Skip to Content

End-of-Life Decisions Part II: Should Such Decisions Include Ending One’s Life?

by  on  General

In Part I of End of Life Decisions, Levine Law discussed the importance of living wills and advance directives in making sure an individual’s desired medical care is implemented even when that person is unable to direct such care. Crucial to fulfilling a person’s wishes is the appointment of a medical durable power of attorney.  (See Part I for a more in-depth explanation of how living wills, advance directives and a POA can  make end-of-life treatment decisions easier.)

The Issues Associated With Dying With Dignity

Advance directives include the idea of “death with dignity” in that they often contain instructions regarding resuscitation, tube feeding, ventilators, palliative care versus aggressive treatment, etc.  People typically specify the efforts they want used to preserve their life, as well as those they do not want, and most will indicate under what circumstances they want certain efforts to be made.  All of this if done with the hope that when the end of life approaches, the person can have some measure of control and dignity.

In Part II of End of Life Decisions, Levine Law looks at the question of how far advance directives should be allowed to go in one’s pursuit of death with dignity.  Recently, this issue has been front and center on the nation’s ethical radar, garnering a story in nearly every media source worth mentioning.  The reason: a terminally-ill 29-year-old woman who moved to Oregon so that she could take advantage of that state’s assisted dying law.  She has advanced brain cancer, and was given six months to live.  During what little time she has left, she has been collaborating with a movement called “Compassion and Choices” to promote the right to die with dignity in other states.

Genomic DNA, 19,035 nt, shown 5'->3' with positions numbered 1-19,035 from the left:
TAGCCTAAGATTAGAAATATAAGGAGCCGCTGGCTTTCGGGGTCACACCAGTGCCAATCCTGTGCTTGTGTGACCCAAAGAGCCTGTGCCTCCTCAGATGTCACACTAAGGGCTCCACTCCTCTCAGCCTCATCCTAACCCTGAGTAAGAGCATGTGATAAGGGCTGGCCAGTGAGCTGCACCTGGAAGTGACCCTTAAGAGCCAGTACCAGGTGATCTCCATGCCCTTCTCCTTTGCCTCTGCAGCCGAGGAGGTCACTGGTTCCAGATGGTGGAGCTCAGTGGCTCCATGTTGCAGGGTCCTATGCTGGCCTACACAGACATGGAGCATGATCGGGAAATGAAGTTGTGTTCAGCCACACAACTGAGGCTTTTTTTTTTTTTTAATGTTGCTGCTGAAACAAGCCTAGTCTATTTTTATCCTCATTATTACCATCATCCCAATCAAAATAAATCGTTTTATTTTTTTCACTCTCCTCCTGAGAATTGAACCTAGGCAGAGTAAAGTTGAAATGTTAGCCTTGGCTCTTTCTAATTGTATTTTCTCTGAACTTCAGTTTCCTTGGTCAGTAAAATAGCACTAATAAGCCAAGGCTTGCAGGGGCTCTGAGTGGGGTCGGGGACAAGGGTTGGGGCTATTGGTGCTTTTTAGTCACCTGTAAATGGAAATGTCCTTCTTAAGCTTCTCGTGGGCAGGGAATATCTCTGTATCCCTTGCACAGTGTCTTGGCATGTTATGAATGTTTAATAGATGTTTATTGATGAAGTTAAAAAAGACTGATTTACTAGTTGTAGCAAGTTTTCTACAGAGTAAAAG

Your Denver medical malpractice attorney explains that currently, five states have right-to-die laws:  Oregon, Washington, Vermont, Montana, and New Mexico.  Compassion and Choices is campaigning in Colorado to put right-to-die legislation on the ballot.  California has had such legislation on the ballot several times, but it has not passed.  Campaigns are also ongoing in a few other states.

Although all states allow people to decline “extraordinary means” to preserve life, and most people agree that preventing suffering at the end of life is a worthy goal, crossing the line from a Do Not Resuscitate order and palliative care to prescribing lethal medication to the terminally ill is still not widely accepted. 

Your Denver medical malpractice attorney points out that the American Medical Association is against assisted suicide, and 67 percent of healthcare providers are as well.  Many people fear the slippery slope of what starts out as a right can become an expectation. The terminally ill may feel pressure to end their life as a cheaper and less burdensome option than following the illness through its natural course.  In addition, people with chronic illnesses, the elderly and disabled may feel the implicit or explicit devaluation of their lives, and as their conditions deteriorate they may turn to assisted suicide. 

If you would like information on advance directives and how to plan your end-of-life decisions, contact Jordan Levine at the Levine Law Firm as soon as possible.